Focal adhesion kinase (FAK) plays key roles in cell adhesion and migration. We now report that the delayed rectifier Kv2.1 potassium channel, through its LD-like motif in N-terminus, may interact with FAK and enhance phosphorylation of FAK397 and FAK576/577. Overlapping distribution of Kv2.1 and FAK was observed on soma and proximal dendrites of cortical neurons. FAK expression promotes a polarized membrane distribution of the Kv2.1 channel. In Kv2.1-transfected CHO cells, formation of the Kv2.1-FAK complex was stimulated by fibronectin/integrin and inhibited by the K+ channel blocker tetraethylammonium (TEA). FAK phosphorylation was minimized by shRNA knockdown of the Kv2.1 channel, point mutations of the N-terminus, and TEA, respectively. Cell migration morphology was altered by Kv2.1 knockdown or TEA, hindering cell migration activity. In wound healing tests in vitro and a traumatic injury animal model, Kv2.1 expression and co-localization of Kv2.1 and FAK significantly enhanced directional cell migration and wound closure. It is suggested that the Kv2.1 channel may function as a promoting signal for FAK activation and cell motility.
Adhesion; Migration; FAK; Kv2.1 channel; Phosphorylation; Wound healing
Neurofibrillary tangles (NFTs), composed of truncated and hyperphosphorylated tau, are a common feature of numerous aging-related neurodegenerative diseases including Alzheimer’s disease (AD). However, the molecular mechanisms mediating tau truncation and aggregation during aging remain elusive. Here we show that asparagine endopeptidase (AEP), a lysosomal cysteine proteinase, is activated during aging and proteolytically degrades tau, abolishes its microtubule assembly function, induces tau aggregation, and triggers neurodegeneration. AEP is upregulated and active during aging, and is activated in tau P301S transgenic mice and human AD brain, leading to tau truncation in NFTs. Deletion of AEP from tau P301S transgenic mice substantially reduces tau hyperphosphorylation, alleviates the synapse loss and rescues impaired hippocampal synaptic function and the cognitive deficits. Infection of uncleavable tau N255AN368A mutant rescues tau P301S-induced pathological and behavioral defects. Together, these observations indicate that AEP acts as a crucial mediator of tau-related clinical and neuropathological changes in neurodegenerative diseases. Inhibition of AEP may be therapeutically useful for treating tau-mediated neurodegenerative diseases.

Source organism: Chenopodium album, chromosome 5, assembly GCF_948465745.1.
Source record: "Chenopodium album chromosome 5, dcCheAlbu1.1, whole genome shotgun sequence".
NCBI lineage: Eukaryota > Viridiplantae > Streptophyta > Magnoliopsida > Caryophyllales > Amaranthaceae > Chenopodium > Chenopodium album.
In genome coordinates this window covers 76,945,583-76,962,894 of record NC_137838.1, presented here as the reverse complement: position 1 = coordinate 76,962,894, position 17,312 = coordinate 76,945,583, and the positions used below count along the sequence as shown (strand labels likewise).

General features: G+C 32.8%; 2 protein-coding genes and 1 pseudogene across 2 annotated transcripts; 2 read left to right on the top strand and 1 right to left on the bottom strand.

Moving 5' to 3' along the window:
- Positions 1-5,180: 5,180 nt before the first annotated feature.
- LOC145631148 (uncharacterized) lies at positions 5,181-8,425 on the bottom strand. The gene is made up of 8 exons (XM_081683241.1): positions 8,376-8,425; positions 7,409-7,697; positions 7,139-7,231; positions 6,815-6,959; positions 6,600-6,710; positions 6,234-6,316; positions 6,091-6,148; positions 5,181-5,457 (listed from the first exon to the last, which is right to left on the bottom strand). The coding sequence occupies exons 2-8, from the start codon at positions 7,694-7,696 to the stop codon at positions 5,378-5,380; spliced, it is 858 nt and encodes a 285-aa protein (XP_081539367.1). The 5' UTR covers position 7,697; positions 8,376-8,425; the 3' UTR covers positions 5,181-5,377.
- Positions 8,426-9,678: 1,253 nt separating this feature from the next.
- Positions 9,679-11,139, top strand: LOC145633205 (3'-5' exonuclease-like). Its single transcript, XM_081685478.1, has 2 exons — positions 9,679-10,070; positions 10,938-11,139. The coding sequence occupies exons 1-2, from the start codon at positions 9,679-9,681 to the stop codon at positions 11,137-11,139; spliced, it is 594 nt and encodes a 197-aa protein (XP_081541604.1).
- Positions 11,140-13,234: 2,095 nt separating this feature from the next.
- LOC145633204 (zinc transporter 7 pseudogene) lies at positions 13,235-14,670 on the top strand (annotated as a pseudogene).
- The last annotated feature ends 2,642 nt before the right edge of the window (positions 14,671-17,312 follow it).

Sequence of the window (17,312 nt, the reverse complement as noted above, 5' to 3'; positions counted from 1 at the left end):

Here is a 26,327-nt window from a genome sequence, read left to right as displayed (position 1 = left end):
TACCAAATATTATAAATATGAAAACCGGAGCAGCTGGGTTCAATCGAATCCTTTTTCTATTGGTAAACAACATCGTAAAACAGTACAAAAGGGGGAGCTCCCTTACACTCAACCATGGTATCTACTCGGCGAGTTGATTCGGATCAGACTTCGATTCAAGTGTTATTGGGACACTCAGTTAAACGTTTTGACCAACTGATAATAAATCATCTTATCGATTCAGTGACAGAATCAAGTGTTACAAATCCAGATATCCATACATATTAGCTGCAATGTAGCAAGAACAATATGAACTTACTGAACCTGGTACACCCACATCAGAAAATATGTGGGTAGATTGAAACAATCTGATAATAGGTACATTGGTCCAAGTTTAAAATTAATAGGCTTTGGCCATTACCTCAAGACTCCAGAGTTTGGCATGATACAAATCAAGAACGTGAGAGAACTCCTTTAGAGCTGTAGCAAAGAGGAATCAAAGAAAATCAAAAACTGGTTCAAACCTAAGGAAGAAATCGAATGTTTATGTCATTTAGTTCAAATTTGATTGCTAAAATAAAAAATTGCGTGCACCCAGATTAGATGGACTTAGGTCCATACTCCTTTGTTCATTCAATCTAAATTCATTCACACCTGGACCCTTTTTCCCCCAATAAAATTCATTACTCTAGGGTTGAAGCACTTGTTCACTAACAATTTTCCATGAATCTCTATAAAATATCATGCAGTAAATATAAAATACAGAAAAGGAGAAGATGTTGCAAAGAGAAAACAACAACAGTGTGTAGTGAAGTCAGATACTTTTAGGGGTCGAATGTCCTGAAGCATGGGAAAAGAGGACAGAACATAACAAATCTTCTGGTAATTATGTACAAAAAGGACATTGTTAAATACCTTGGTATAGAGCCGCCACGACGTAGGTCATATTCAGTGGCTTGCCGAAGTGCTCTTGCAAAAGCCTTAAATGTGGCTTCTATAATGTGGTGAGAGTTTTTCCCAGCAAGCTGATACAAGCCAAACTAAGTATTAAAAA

While methods for generating cardiomyocytes (CMs) from pluripotent stem cells (PSCs) have been reported, current methods produce heterogeneous mixtures of CMs and non-CM cells. Here, we report an entirely novel system in which PSC-derived CMs are purified by CM-specific molecular beacons (MBs). MBs are nano-scale probes that emit a fluorescence signal when hybridized to target mRNAs.
Method and Results
Five MBs targeting mRNAs of either cardiac troponin T or myosin heavy chain 6/7 were generated. Among five MBs, a MB targeting myosin heavy chain 6/7 mRNA (MHC1-MB) identified up to 99% of HL-1 CMs, a mouse CM cell line, but < 3% of four non-CM cell types in flow cytometry analysis, indicating that MHC1-MB is specific for identifying CMs. We delivered MHC1-MB into cardiomyogenically differentiated PSCs through nucleofection. The detection rate of CMs was similar to the percentages of cardiac troponin T (TNNT2) or cardiac troponin I (TNNI3)-positive CMs, supporting the specificity of MBs. Finally, MHC1-MB-positive cells were FACS-sorted from mouse and human PSC differentiating cultures and ~97% cells expressed TNNT2- or TNNI3 determined by flow cytometry. These MB-based sorted cells maintained their CM characteristics verified by spontaneous beating, electrophysiologic studies, and expression of cardiac proteins. When transplanted in a myocardial infarction model, MB-based purified CMs improved cardiac function and demonstrated significant engraftment for 4 weeks without forming tumors.